Thursday, October 8, 2015

My Step by Step Painting Process

Follow me on Facebook to see my paintings develop and feel free to ask questions about techniques, the process, etc.

Halloween Blog Hop

This is my first blog hop and it is a great deal for anyone one who loves Creative Paperclay®, laser cut images by Gina Design and Sandits. They will be given away free. Plus one of you who come to my site and subscribe will get a free pdf tutorial! Yahoo.

New in the Studio

I always try and start work on several pieces because nothing in more boring than watching paint dry. So between preparing for classes/workshops and shows there are always multiple pieces to throw paint at and figure out the story that the painting is trying to reveal. This is my favorite time in the evolution of a painting.

Image Transfers on Creative Paperclay®

I love adding Creative Paperclay® and dimensional objects to my paintings to give them texture and depth. Creative Paperclay® was used three different ways. - stamped, embossed and image transfer applied circles.

Creative Paperclay®
Chartpak Admarker colorless blender
Toner images of roses
Bottle caps in different sizes

I used different size bottle caps to make the circle shapes on the Creative Paperclay® rolled onto my art panel. Once the shape was made, I trimmed off the excess Creative Paperclay®. I then let it dry before sanding.

Showing before and after the circles were made.

I taped an edge of the toner image of a rose and transfered it to the clay disk with the Chartpak Admarker colorless blender. I work in small areas with the blender, burnish it down and repeat until I have covered the complete disk. You can add color glazes and colored pencil after this is done.

Detail of finished roses. Of course, the art was sealed with an isolation coat of polymer medium before finishing it off with a MSA satin spray by Golden. Now it's off to my dealer in California.

Dream in Color and Take Time to Play

— Darlene Olivia McElroy

Troll Baby

Darlene Olivia McElroy, Creative Paperclay® project
Watching a 70's flashback TV show inspired me to make a Garden Troll Baby. Bernie, my newfie, gladly let me cut some of his hair off and away I went. I painted in soft colors as I wanted the viewer to have to look closely to see what it is.


Creative Papeclay®
fondant mold
baby face mold

Darlene Olivia McElroy, Creative Paperclay® project
I started by casting the baby face, getting my aluminum foil shaped for the body and cutting the hair from my dog. Don't worry, it didn't make a different. He still looks great.

Darlene Olivia McElroy, Creative Paperclay® project
Next, I covered the aluminum foil with clay, cast leaves and flowers in the fondant mold and put them all together.

Darlene Olivia McElroy, Creative Paperclay® project
When I was finished adding all the elements, I made a hole in the head and added the hair.

When it had dried, I sanded edges with Sandits and smooth over some cracks with a clay slurry.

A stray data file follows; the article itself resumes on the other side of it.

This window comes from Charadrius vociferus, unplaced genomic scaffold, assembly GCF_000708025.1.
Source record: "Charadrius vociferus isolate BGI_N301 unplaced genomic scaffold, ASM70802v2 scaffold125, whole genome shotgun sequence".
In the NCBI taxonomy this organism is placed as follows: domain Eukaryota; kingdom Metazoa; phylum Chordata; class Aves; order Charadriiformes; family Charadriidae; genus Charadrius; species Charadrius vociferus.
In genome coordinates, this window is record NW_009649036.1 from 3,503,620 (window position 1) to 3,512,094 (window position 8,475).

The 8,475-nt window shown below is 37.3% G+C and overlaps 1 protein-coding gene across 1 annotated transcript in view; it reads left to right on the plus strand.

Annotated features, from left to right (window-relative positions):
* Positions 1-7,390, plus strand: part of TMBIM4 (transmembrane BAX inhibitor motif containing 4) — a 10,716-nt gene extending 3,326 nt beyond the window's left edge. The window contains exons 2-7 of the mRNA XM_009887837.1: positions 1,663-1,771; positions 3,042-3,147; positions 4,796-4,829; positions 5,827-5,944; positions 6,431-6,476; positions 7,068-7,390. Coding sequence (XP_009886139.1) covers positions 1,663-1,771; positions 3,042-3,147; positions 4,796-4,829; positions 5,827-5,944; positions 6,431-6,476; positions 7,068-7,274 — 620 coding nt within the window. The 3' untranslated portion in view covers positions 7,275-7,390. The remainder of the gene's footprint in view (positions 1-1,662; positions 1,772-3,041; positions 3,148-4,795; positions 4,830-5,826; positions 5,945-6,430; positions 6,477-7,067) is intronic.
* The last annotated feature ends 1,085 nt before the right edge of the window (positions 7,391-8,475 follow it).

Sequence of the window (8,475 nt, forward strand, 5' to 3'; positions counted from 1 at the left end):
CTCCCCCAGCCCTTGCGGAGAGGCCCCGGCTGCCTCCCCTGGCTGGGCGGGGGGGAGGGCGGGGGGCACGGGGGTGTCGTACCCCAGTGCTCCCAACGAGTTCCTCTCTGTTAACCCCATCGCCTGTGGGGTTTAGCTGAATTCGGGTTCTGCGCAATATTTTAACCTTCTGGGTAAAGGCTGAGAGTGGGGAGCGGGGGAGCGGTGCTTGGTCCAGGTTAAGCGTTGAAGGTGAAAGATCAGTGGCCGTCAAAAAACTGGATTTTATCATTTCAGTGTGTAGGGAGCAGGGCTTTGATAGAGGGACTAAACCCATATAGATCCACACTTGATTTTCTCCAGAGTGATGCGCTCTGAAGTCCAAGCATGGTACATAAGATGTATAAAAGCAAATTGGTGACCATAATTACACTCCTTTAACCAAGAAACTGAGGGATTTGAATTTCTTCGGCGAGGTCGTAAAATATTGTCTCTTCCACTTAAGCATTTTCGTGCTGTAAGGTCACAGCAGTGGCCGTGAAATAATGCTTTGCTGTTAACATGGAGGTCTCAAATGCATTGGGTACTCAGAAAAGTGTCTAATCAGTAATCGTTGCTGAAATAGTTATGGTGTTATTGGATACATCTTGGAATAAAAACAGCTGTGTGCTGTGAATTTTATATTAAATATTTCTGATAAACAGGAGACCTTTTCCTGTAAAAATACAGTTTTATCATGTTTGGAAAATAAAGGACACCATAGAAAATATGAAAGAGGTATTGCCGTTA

Darlene Olivia McElroy, Creative Paperclay® project
Have fun with art & dream in color!

Darlene Olivia McElroy

Thursday, September 24, 2015

Dressing Up an Assemblage Piece

I was working on this assemblage for a show and I was stuck until I started using Creative Paperclay® on another project and I realized it was just what I needed for this piece.

Creative Paperclay®
Acrylic Paint
Embossed paper

I started with balls of clay, making them all about the same size.

I laid embossed paper over the clay balls and brayered them flat. The pattern looked great on them. These became the pedals of the skirt.

I applied the embossed disks to the assemblage to make a skirt and shaped some clay to look like flames. I let the clay dry thoroughly. The skirt was painted with a burnt umber paint and cinnamon was sprinkled on the paint while it was still wet. It gave it a faux rust look. I then painted the little flames with orange and yellow paint.

Play, Experiment and Dream in Color.

Darlene Olivia McElroy

Thursday, September 10, 2015

Tips for Raised Grunge Letters

I love grunge surfaces and wanted some less than perfect text for my painting. This was sanded but it could have also been scratched into or carved into. This is just a starting point for me on my painting.
Creative Paperclay®
I started by taping off an edge on my painting, laying down the clay then covering it with wax paper. The wax paper keeps the clay from coming off on my brayer. I then brayer the clay flat.
The next step is to remove the wax paper and lay a stencil down in its place. Brayer again then remove the stencil. I could have achieve a similar look by applying a thick clay slurry to the stencil but this is faster and cleaner.
Now we have raised letters. We have a lot of options when the clay is dry thoroughly. We can paint the clay and dry brush paint over it to highlight the letters, gold leaf the clay or?
I have painted it with a burnt umber paint then let it dry.

Sanding it takes the raised letters back to it's base color. This is because the clay was not sealed with polymer medium and was just paint on the clay.

It was finished off with a glaze of Quinacridone Nickel Azo Gold and glazing medium plus a little salt sprinkled on salt. When the glaze dries the gritty surface is permanent.

Play, Experiment and Dream in Color.

Darlene Olivia McElroy